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The British government has decided to lift the restrictions on extracting gas from shale rocks using the method of hydraulic fracturing, known as fracking, the Department for Energy and Climate Change (DECC) has announced.
Drilling exploratory wells was banned in May 2011 but the new decision means that a number of drilling projects that could produce billions of pounds worth of gas could be given the go-ahead, the BBC reported. The DECC agreed that fracking could resume in the UK but said that stricter controls over its possible effect on seismic activity will be implemented. As part of the tightened controls, the department has also commissioned research on the effect that shale gas development might have on greenhouse gas emissions and climate change.
Ed Davey, the UK's energy and climate change secretary, commented that shale gas offers great opportunities for Britain as it might ensure the country's energy security and make it less dependent on imported gas as the UK transitions to a low carbon economy. Davey explained that the decision to allow fracking was preceded by extensive analysis of data from the latest scientific studies and is based on evidence.
However, as fracking is still in its very early stages in Britain, the department wants to stress that the process has to be carried out safely. In order to ensure that it is done properly, the DECC intends to introduce more stringent regulation of fracking and to launch a new Office of Unconventional Gas and Oil under the department, which will be in charge of regulation.
The new controls over fracking operations also include thorough research on seismic risks before drilling begins, a plan for addressing seismic risks that should be submitted to the department and extensive seismic monitoring that has to be conducted before, during and after fracking. In addition, a new traffic light system is being introduced to categorize the different extents of seismic activity and determine appropriate action.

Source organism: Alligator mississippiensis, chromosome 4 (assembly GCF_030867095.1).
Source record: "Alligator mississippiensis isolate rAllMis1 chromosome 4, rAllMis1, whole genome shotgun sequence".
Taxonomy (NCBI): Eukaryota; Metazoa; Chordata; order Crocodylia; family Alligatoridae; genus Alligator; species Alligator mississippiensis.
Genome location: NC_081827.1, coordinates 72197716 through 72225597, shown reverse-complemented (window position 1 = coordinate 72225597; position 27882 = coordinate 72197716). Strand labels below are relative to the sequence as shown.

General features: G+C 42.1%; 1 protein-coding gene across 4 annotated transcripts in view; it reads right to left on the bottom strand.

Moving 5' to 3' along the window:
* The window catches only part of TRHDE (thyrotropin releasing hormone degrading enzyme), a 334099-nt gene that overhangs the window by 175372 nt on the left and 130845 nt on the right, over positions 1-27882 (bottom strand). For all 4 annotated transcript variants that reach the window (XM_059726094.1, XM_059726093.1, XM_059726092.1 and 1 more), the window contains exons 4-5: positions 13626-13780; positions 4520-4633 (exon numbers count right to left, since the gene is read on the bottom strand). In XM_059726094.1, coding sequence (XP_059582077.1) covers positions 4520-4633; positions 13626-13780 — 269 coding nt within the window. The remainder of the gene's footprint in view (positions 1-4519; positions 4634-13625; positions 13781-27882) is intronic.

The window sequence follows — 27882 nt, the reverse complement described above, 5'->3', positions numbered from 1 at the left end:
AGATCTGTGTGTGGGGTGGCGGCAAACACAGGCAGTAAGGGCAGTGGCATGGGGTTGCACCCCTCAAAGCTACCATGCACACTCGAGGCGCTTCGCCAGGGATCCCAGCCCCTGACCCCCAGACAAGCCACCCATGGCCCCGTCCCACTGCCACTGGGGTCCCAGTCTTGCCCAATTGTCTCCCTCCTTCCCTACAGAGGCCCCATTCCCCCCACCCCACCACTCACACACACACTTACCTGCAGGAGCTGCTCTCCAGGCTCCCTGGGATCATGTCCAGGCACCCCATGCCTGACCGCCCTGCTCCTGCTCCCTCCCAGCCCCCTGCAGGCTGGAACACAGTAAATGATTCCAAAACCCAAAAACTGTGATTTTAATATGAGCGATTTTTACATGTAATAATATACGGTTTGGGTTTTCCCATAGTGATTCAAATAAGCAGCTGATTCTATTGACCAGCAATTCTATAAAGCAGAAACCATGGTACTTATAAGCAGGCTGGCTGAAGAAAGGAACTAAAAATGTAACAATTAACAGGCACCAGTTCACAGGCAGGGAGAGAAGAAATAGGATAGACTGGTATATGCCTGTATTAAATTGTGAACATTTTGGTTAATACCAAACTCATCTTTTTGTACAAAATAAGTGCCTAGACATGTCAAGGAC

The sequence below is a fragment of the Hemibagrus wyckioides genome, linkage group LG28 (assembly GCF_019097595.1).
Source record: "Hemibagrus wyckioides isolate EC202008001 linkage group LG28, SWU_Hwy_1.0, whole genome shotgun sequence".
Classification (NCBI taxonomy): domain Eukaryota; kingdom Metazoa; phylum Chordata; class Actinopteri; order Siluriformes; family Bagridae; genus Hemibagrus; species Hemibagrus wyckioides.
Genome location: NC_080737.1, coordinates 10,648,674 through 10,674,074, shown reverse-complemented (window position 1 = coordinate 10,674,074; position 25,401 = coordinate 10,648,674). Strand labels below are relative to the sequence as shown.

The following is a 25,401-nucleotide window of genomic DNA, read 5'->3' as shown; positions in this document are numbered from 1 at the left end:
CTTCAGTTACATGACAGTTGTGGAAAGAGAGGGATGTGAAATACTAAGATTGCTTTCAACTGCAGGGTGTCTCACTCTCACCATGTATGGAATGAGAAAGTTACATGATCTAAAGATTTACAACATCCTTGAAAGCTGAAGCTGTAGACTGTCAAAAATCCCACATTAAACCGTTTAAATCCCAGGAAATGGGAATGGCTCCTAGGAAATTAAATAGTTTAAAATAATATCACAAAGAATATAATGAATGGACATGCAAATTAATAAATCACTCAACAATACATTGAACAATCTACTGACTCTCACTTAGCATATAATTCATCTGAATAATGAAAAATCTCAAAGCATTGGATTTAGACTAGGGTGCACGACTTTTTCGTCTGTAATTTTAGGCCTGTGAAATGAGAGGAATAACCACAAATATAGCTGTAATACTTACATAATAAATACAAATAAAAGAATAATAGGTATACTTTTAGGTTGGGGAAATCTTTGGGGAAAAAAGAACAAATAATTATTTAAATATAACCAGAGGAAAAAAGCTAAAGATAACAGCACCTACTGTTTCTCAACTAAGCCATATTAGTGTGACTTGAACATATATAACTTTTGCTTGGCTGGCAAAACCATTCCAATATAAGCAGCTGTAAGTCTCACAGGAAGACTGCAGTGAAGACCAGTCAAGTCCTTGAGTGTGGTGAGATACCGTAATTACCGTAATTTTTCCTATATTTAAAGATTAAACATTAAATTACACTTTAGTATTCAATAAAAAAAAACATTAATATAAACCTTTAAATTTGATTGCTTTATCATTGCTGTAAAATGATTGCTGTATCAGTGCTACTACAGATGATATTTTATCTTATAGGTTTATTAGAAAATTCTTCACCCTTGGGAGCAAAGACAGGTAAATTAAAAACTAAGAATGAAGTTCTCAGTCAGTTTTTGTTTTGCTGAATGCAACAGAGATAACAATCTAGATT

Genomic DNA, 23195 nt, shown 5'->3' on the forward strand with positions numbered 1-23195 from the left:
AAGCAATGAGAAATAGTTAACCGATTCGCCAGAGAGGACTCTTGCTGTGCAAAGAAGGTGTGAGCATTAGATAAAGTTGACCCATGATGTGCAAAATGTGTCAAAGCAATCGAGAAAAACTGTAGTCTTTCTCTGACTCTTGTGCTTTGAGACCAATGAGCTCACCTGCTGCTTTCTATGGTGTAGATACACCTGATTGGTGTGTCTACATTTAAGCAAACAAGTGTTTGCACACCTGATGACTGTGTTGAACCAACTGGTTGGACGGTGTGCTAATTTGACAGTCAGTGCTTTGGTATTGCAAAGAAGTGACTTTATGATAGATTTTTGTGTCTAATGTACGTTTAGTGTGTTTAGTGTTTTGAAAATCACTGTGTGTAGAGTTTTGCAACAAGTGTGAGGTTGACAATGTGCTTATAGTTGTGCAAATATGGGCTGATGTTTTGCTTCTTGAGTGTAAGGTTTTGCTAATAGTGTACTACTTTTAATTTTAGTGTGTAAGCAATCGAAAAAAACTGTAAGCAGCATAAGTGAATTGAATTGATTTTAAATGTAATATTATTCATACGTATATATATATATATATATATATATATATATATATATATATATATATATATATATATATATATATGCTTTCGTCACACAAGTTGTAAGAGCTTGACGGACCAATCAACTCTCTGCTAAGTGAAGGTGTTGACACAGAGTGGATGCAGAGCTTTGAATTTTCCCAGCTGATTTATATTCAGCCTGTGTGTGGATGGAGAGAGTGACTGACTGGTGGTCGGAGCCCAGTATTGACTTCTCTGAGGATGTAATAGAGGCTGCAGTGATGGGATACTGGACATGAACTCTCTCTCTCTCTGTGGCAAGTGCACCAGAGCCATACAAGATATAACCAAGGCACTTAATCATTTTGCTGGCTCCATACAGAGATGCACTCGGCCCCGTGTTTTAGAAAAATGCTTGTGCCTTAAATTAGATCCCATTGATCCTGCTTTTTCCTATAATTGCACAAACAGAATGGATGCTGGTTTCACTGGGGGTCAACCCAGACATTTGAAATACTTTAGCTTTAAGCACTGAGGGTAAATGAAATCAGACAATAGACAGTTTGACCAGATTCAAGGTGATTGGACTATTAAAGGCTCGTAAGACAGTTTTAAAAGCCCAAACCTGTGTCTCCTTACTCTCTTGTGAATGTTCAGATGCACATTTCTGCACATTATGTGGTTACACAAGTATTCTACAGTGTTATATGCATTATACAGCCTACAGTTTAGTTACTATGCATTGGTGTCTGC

The first project where fracking is likely to resume is at Anna's Road in Lancashire, where three fracking wells were closed after two minor tremors that raised concerns over the safety of the operation. Operator Cuadrilla Resources said that the quakes were probably triggered by fracking and a subsequent inspection revealed management failings in the company. According to Davey, those have been resolved but Cuadrilla will receive advice from external experts before it is allowed to develop any new sites.
Francis Egan, chief executive of Cuadrilla, which in fact is the only company that has drilled exploratory wells in the UK so far, said that lifting the suspension on fracking is a major step for the country, as it can provide valuable resources. Cuadrilla estimates that Britain has about 200 trillion cubic feet of shale gas, or more than 70 times the current annual demand for gas, but geologists believe that figure is an overstatement. Independent evaluations of the amount of shale gas that can be extracted in the UK vary significantly, the BBC noted.